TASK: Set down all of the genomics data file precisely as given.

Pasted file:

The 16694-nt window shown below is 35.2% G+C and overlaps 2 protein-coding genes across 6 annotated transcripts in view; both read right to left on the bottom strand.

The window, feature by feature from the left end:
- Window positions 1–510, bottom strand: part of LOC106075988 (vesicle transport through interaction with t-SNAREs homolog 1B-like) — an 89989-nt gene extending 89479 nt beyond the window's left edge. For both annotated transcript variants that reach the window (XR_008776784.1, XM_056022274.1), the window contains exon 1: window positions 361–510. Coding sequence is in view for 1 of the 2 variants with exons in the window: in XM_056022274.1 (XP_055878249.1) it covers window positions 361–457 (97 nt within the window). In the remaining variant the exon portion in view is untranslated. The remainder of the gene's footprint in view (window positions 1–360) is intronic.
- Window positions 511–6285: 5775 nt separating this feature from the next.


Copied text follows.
The 16694-nt window shown below is 35.2% G+C and overlaps 2 protein-coding genes across 6 annotated transcripts in view; both read right to left on the bottom strand.

The window, feature by feature from the left end:
- Window positions 1–510, bottom strand: part of LOC106075988 (vesicle transport through interaction with t-SNAREs homolog 1B-like) — an 89989-nt gene extending 89479 nt beyond the window's left edge. For both annotated transcript variants that reach the window (XR_008776784.1, XM_056022274.1), the window contains exon 1: window positions 361–510. Coding sequence is in view for 1 of the 2 variants with exons in the window: in XM_056022274.1 (XP_055878249.1) it covers window positions 361–457 (97 nt within the window). In the remaining variant the exon portion in view is untranslated. The remainder of the gene's footprint in view (window positions 1–360) is intronic.
- Window positions 511–6285: 5775 nt separating this feature from the next.